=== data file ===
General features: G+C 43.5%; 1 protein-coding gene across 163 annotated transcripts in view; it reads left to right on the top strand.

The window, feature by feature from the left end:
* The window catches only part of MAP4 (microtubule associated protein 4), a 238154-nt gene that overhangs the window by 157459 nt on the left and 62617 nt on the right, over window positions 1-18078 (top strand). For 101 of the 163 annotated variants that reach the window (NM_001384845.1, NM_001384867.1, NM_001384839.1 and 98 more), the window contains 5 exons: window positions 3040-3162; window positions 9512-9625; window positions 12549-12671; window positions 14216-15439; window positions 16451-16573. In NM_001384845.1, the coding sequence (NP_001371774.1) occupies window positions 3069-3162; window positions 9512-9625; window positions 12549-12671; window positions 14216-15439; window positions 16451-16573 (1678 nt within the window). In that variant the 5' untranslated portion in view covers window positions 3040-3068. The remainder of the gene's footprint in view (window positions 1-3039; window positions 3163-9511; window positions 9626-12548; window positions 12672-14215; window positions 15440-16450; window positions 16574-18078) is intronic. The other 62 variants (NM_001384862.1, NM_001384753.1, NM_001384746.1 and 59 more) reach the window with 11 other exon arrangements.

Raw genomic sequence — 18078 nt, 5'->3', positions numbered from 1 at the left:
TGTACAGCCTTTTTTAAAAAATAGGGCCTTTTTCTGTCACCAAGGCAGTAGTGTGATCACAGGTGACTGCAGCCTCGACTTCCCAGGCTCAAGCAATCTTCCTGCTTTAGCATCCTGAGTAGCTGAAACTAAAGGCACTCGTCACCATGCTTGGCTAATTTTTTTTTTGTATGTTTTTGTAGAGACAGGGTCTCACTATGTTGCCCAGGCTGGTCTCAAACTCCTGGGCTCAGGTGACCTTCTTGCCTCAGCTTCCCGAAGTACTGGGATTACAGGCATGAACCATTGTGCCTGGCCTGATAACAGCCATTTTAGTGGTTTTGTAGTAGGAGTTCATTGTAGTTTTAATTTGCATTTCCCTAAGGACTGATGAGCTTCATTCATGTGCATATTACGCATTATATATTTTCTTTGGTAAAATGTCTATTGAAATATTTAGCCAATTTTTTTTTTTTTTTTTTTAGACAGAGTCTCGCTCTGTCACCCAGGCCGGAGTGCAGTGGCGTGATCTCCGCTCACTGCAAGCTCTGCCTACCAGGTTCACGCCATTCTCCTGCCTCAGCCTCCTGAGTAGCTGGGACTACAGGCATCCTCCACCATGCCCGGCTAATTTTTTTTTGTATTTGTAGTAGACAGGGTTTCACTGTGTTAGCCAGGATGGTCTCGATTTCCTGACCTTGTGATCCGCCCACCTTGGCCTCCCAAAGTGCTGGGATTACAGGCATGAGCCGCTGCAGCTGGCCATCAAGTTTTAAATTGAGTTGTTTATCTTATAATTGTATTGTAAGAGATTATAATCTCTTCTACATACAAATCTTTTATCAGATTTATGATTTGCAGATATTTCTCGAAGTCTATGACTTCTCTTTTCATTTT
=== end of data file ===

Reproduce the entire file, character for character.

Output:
General features: G+C 43.5%; 1 protein-coding gene across 163 annotated transcripts in view; it reads left to right on the top strand.

The window, feature by feature from the left end:
* The window catches only part of MAP4 (microtubule associated protein 4), a 238154-nt gene that overhangs the window by 157459 nt on the left and 62617 nt on the right, over window positions 1-18078 (top strand). For 101 of the 163 annotated variants that reach the window (NM_001384845.1, NM_001384867.1, NM_001384839.1 and 98 more), the window contains 5 exons: window positions 3040-3162; window positions 9512-9625; window positions 12549-12671; window positions 14216-15439; window positions 16451-16573. In NM_001384845.1, the coding sequence (NP_001371774.1) occupies window positions 3069-3162; window positions 9512-9625; window positions 12549-12671; window positions 14216-15439; window positions 16451-16573 (1678 nt within the window). In that variant the 5' untranslated portion in view covers window positions 3040-3068. The remainder of the gene's footprint in view (window positions 1-3039; window positions 3163-9511; window positions 9626-12548; window positions 12672-14215; window positions 15440-16450; window positions 16574-18078) is intronic. The other 62 variants (NM_001384862.1, NM_001384753.1, NM_001384746.1 and 59 more) reach the window with 11 other exon arrangements.

Raw genomic sequence — 18078 nt, 5'->3', positions numbered from 1 at the left:
TGTACAGCCTTTTTTAAAAAATAGGGCCTTTTTCTGTCACCAAGGCAGTAGTGTGATCACAGGTGACTGCAGCCTCGACTTCCCAGGCTCAAGCAATCTTCCTGCTTTAGCATCCTGAGTAGCTGAAACTAAAGGCACTCGTCACCATGCTTGGCTAATTTTTTTTTTGTATGTTTTTGTAGAGACAGGGTCTCACTATGTTGCCCAGGCTGGTCTCAAACTCCTGGGCTCAGGTGACCTTCTTGCCTCAGCTTCCCGAAGTACTGGGATTACAGGCATGAACCATTGTGCCTGGCCTGATAACAGCCATTTTAGTGGTTTTGTAGTAGGAGTTCATTGTAGTTTTAATTTGCATTTCCCTAAGGACTGATGAGCTTCATTCATGTGCATATTACGCATTATATATTTTCTTTGGTAAAATGTCTATTGAAATATTTAGCCAATTTTTTTTTTTTTTTTTTTAGACAGAGTCTCGCTCTGTCACCCAGGCCGGAGTGCAGTGGCGTGATCTCCGCTCACTGCAAGCTCTGCCTACCAGGTTCACGCCATTCTCCTGCCTCAGCCTCCTGAGTAGCTGGGACTACAGGCATCCTCCACCATGCCCGGCTAATTTTTTTTTGTATTTGTAGTAGACAGGGTTTCACTGTGTTAGCCAGGATGGTCTCGATTTCCTGACCTTGTGATCCGCCCACCTTGGCCTCCCAAAGTGCTGGGATTACAGGCATGAGCCGCTGCAGCTGGCCATCAAGTTTTAAATTGAGTTGTTTATCTTATAATTGTATTGTAAGAGATTATAATCTCTTCTACATACAAATCTTTTATCAGATTTATGATTTGCAGATATTTCTCGAAGTCTATGACTTCTCTTTTCATTTT